The most common question I get as an entrepreneur is, “How should I go about franchising?” I suspect it’s a popular query because franchising is widely believed to result in fast and easy growth.
Franchising certainly is an attractive way to finance expansion at relatively low risk, because you use other people’s money (i.e., franchise fees) to build out your infrastructure. But while I love the franchise model — it’s the foundation of my company, 1-800-GOT-JUNK? — it’s no guarantee of success. Not every company is suited to franchising, and even those that are can fumble the ball. Here, as I see them, are the five cons of franchising:
1. Franchising requires a proven business model, strong systems and the right people — things that take a lot of time to develop. However, entrepreneurs are impatient by nature, so too many of them franchise too soon — it’s the deadliest sin of franchising.
2. Another mistake is compromising on the quality of your franchisees. While they might have the money to help build your business, they might not have the chops. Besides, you can’t get rid of franchisees the way you can employees. If you don’t select the right franchisees, they will drain your business and put it in a downward spiral.
3. One challenge that many franchisors don’t anticipate — I didn’t — is the dramatic difference between the business they were running (i.e., the concept they franchised) and the business they end up running (i.e., a franchisor). When you decide to franchise, you leave your area of expertise. Jumping from the junk-removal business to the junk-removal franchising business in 1999 entailed more learning than I could ever have imagined! One month I was overseeing a team hauling away junk, and the next month I was overseeing business owners trying to build profitable operations in disparate markets.
4. Creating a franchise concept is expensive. While you can use other people’s money to grow, you still must make a large investment in testing the prototype, creating support infrastructure and systems, and marketing your concept to potential franchisees. There are lots of lawyers to pay, too; even in jurisdictions in which franchising is not heavily regulated, you must invest in contracts that protect both parties.
5. Lastly, your success is heavily dependant on the satisfaction of your franchisees. Last year, 94% of our operators were satisfied or very satisfied with being a partner in 1-800-GOT-JUNK?. But just imagine what happens when the numbers aren’t so high — a lot of people complain and/or start telling you how to run your business. Operator revolts have crippled many companies in the franchising industry.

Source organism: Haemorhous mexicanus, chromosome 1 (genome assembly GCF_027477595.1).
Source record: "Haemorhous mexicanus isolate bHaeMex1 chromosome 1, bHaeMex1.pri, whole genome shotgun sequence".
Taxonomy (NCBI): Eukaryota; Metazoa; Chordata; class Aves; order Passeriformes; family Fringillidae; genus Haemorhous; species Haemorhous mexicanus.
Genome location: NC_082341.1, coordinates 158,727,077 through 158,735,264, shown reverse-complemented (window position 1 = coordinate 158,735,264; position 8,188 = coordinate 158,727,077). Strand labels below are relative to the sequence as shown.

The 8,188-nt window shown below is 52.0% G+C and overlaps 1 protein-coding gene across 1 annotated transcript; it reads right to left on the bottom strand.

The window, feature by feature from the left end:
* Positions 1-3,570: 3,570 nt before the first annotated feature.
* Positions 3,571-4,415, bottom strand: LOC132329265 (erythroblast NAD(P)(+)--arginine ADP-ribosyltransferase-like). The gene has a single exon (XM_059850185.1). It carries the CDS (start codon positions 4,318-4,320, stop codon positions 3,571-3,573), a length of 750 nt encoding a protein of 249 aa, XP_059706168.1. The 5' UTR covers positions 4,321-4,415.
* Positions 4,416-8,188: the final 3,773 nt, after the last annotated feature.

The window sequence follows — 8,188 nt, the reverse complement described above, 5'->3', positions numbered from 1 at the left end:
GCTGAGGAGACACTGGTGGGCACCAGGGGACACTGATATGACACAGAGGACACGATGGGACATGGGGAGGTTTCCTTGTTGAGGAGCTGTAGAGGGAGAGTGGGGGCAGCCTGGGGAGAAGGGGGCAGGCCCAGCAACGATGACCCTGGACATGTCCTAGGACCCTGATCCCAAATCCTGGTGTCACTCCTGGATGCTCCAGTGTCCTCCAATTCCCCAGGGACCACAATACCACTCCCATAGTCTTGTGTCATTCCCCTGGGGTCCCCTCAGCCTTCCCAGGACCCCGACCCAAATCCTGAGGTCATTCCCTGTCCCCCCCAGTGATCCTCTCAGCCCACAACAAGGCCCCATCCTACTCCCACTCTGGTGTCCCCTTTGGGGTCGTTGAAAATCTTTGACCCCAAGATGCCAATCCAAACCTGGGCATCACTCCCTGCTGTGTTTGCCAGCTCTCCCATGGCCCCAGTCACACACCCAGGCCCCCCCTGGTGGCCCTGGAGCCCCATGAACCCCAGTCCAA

If you still think franchising is worth a closer look, here are the key steps I’ve discovered to franchising success:
1. The first is simple: read The E-Myth Revisited, by Michael Gerber. The book outlines how to create a replicable set of operating systems, i.e., a franchise prototype.
2. Spend time refining the model. People are buying your proven recipe — not your idea of a proven recipe. They’ll want to know that you’ve worked out most of the bugs. It took 10 years before 1-800-GOT-JUNK? was ready.
3. Create a sound financial model that generates profit for you and your franchisees. Our model allows for net margins of 18% to 22% on the franchisee side.
4. Create operations manuals. This process will not only generate recipes for franchisee success but also help you identify gaps in your systems.
5. Determine which services you will provide to support the growth and profitability of your operators. Our biggest value-add is our call centre; rather than leaving booking and dispatch to our franchisees, we allow franchisees to focus on sales and, of course, hauling junk.
6. Create your franchise-disclosure documents, which are legally required in Alberta, Ontario and throughout the U.S. This is an expensive process ($200,000-plus) but it forces you to think through your obligations to your franchisees and your expectations of them.
7. Find your first franchise partner. Crawl before you walk, because you need to prove that your recipe works for others, not just for you. The biggest lesson I learned here was from the late Greg Brophy, the founder of Shred-It International. In the early days of 1-800-GOT-JUNK? he told me, “Never compromise on the quality of people you bring into your system.” I took his advice to heart. Your system will only be as strong as your weakest franchise partner.
If you perform each of these steps correctly, hockey-stick growth will come. In the 2004 through 2006 period, we grew from system-wide sales of $16 million to $106 million. But it took us 15 years to reach that inflection point. It didn’t come fast, and it definitely didn’t come easy.